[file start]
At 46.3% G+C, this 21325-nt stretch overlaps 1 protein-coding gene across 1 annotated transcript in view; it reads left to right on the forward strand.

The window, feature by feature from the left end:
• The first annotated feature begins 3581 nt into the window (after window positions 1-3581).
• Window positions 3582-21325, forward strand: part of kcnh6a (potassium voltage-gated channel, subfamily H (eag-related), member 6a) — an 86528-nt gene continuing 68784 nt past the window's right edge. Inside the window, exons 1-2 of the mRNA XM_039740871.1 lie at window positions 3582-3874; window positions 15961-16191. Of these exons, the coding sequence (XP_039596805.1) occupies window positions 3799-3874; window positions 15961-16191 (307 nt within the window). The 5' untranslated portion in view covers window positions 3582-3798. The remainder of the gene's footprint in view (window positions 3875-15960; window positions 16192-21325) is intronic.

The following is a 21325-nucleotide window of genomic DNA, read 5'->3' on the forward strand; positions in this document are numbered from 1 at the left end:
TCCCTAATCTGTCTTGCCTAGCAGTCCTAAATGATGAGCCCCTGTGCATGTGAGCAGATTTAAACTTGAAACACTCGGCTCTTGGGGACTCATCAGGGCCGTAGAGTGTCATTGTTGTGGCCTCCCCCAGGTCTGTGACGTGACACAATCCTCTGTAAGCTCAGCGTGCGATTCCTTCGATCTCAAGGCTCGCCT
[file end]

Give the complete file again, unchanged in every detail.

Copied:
At 46.3% G+C, this 21325-nt stretch overlaps 1 protein-coding gene across 1 annotated transcript in view; it reads left to right on the forward strand.

The window, feature by feature from the left end:
• The first annotated feature begins 3581 nt into the window (after window positions 1-3581).
• Window positions 3582-21325, forward strand: part of kcnh6a (potassium voltage-gated channel, subfamily H (eag-related), member 6a) — an 86528-nt gene continuing 68784 nt past the window's right edge. Inside the window, exons 1-2 of the mRNA XM_039740871.1 lie at window positions 3582-3874; window positions 15961-16191. Of these exons, the coding sequence (XP_039596805.1) occupies window positions 3799-3874; window positions 15961-16191 (307 nt within the window). The 5' untranslated portion in view covers window positions 3582-3798. The remainder of the gene's footprint in view (window positions 3875-15960; window positions 16192-21325) is intronic.

The following is a 21325-nucleotide window of genomic DNA, read 5'->3' on the forward strand; positions in this document are numbered from 1 at the left end:
TCCCTAATCTGTCTTGCCTAGCAGTCCTAAATGATGAGCCCCTGTGCATGTGAGCAGATTTAAACTTGAAACACTCGGCTCTTGGGGACTCATCAGGGCCGTAGAGTGTCATTGTTGTGGCCTCCCCCAGGTCTGTGACGTGACACAATCCTCTGTAAGCTCAGCGTGCGATTCCTTCGATCTCAAGGCTCGCCT